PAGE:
Friday, 28 November 2008

Dungeness 2008

Dark-eyed Junco

The unexpected bird of the spring! The second Dungeness record, following a bird trapped and ringed back on May 26th 1960 (the first British record) Although it often gave good views, it compensated for its generally elusive behaviour, by proving to be the longest staying rarity of the spring! Many of the best birds were either seen just briefly, or proved to be frustratingly tricky to catch up with... Almost as many people saw the summer plumaged White billed Diver, that flew past on a seawatch, as saw the singing Common Rosefinch that stayed for two days!

Stonechat (rubicola)

Allthough the camera may slightly exagerate the darkness of the bird, theres no doubting that these are smart looking birds...

Red-breasted Flycatcher

After finding this bird lurking around the Heligoland trap, it was eventually caught and ringed and released, in front of the gatheing of locals. Needless to say, it promptly dissapeared and was never seen again! A second bird appeared on the point, right at the end of October and gave excellent views around the railway station, often showing down to a few feet.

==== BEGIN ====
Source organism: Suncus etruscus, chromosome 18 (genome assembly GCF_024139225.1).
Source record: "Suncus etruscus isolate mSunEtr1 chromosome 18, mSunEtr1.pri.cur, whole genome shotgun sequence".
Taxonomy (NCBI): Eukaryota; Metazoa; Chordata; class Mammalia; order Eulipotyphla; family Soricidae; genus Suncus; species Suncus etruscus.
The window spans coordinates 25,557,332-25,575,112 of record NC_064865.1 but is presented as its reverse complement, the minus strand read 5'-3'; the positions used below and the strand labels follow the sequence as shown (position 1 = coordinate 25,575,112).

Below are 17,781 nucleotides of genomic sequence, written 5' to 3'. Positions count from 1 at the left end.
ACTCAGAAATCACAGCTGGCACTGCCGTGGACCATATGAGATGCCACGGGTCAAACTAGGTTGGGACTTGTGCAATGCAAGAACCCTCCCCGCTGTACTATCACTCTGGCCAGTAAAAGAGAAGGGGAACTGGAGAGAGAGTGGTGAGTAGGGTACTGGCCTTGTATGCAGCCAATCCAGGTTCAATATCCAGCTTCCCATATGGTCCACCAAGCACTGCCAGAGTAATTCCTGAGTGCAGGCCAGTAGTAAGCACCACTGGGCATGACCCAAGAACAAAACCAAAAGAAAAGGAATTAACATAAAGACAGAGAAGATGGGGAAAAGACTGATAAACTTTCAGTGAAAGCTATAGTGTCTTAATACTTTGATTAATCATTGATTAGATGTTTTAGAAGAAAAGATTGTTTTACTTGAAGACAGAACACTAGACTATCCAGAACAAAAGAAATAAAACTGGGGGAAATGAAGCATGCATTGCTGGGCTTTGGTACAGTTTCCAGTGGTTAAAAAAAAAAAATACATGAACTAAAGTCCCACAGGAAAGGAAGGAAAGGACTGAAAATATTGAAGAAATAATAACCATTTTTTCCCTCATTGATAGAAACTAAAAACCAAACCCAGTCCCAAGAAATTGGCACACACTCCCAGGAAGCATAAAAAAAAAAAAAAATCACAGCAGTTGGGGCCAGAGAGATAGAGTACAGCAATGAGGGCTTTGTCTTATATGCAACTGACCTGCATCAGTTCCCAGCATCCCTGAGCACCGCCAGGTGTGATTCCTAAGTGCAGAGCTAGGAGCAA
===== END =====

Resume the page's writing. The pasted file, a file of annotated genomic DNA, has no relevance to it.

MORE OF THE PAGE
Tawny pipit

Taken just down the road, and accross the county border, at Rye Harbour (East Sussex).


One of two trapped together at the end of April, these stayed throughout the Summer and proved to be the first preeding pair, within the Observatory recording area for at least 15 years.

Terek Sandpiper

After initially being discovered at Rye Harbour, the previous day, this bird relocated to the pools on Lydd Ranges, where it often gave very close views. A lifer for myself, more importantly, it was now within the Dungeness recording area, and gave itself up for many as a Dungeness tick!

Man Orchid

A kent speciality! Not that I can remember where it was taken...


Part of a family, present around the Observatory.

Late Spider Orchid

Taken on the downs just above Folkestone

Large Blue

Taken at Collard Hill Somerset, perhaps the best known reintroduction site in the UK for the species. Sadly, they were past their best by the time we got around to seeing them, but we did manage to connect with around five individuals. More than can be said for the adult American Herring Gull that failed to appear at Chew valley lake, in the time that we spent looking. Hats off to the lesser gull enthuseasts of the trip, who had to put up with three hours of boredom... A breeding family of Goldeneye (3 young) were un unexpected treat!

Bee Orchid

Taken alongside the late Spiders

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